Submitted to: Meeting Abstract
Publication Type: Abstract Only
Publication Acceptance Date: March 18, 2009
Publication Date: April 12, 2009
Citation: Lester, G.E., Makus, D.J., Hodges, D. 2009. Retail display conditions of continuous light and dark on the disposition of vitamins in baby-leaf spinach [abstract]. Proceedings of the 6th International Postharvest Symposium, Antalya, Turkey. p. 35.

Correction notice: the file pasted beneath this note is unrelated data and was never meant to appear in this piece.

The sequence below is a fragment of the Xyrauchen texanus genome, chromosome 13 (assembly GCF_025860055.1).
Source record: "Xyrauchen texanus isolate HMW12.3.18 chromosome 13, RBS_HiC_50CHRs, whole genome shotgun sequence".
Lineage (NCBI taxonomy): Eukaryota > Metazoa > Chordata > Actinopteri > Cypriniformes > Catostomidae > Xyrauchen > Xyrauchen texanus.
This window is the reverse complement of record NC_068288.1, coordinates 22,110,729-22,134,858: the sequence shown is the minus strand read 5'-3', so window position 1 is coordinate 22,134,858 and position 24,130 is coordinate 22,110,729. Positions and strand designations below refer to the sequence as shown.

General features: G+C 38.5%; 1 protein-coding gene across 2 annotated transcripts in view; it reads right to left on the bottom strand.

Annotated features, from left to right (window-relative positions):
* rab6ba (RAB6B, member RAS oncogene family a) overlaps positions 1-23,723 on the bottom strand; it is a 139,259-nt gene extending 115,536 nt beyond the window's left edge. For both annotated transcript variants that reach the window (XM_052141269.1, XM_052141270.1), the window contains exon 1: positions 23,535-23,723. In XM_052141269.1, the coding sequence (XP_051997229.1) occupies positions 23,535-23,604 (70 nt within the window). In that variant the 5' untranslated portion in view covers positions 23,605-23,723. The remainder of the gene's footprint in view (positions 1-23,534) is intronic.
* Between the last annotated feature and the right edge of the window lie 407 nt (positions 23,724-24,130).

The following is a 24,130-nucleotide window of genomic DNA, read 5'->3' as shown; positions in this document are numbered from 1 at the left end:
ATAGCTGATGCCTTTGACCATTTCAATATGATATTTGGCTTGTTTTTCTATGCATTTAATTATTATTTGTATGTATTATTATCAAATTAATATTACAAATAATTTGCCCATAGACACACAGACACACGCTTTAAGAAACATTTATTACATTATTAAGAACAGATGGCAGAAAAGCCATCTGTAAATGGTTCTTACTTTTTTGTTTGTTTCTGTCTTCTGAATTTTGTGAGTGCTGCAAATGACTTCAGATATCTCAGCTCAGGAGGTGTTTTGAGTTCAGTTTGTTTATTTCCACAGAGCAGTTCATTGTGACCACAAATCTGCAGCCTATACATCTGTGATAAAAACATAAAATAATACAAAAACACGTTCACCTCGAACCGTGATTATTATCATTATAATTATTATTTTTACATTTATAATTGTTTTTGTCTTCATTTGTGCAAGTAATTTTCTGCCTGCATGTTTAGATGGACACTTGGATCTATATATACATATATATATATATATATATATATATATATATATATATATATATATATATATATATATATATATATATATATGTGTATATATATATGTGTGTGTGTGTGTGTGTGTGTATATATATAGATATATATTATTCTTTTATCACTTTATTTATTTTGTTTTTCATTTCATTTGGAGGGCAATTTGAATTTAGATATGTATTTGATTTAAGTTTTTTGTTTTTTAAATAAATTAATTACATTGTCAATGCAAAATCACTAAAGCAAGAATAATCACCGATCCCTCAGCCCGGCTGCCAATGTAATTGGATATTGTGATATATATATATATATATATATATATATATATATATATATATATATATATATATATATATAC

Human-health benefits from the consumption of fruits and vegetables are due to the many bioactive compounds in these foods. Many of these compounds are heavily influenced by genetics (i.e. cultivar) and the environment, especially the many pigments and vitamins that can degrade during processing and storage. Retail marketing conditions today allow for produce to receive continuous light 24 hours per day during its displayed shelf-life. Essential human-health vitamins (ascorbic acid- vit. C, folate – vit. B(9), phylloquinone-vit. K(1), and carotenoids lutein and Beta-carotene-provit. A) also are required for photosynthesis and are activated by light conditions even under refrigerated storage. Spinach leaves, notably abundant in the aforementioned human-health vitamins, were harvested at peak plant maturity from flat-leaf and crinkled-leaf cultivars as baby-leaf and larger-leaf; then placed in commercial, clear-polymer retail boxes and stored at 4 degrees C for up to 9 days under continuous light or dark. Baby-leaf spinach stored under continuous light had significant higher levels of vitamins and carotenoid compounds, but were prone to wilting, especially the flat-leaf cultivar. This recent study on spinach leaves exposed to continuous light or dark during simulated retail marketing display and the resultant affect on essential human-health vitamins contents and market quality, will be presented and discussed.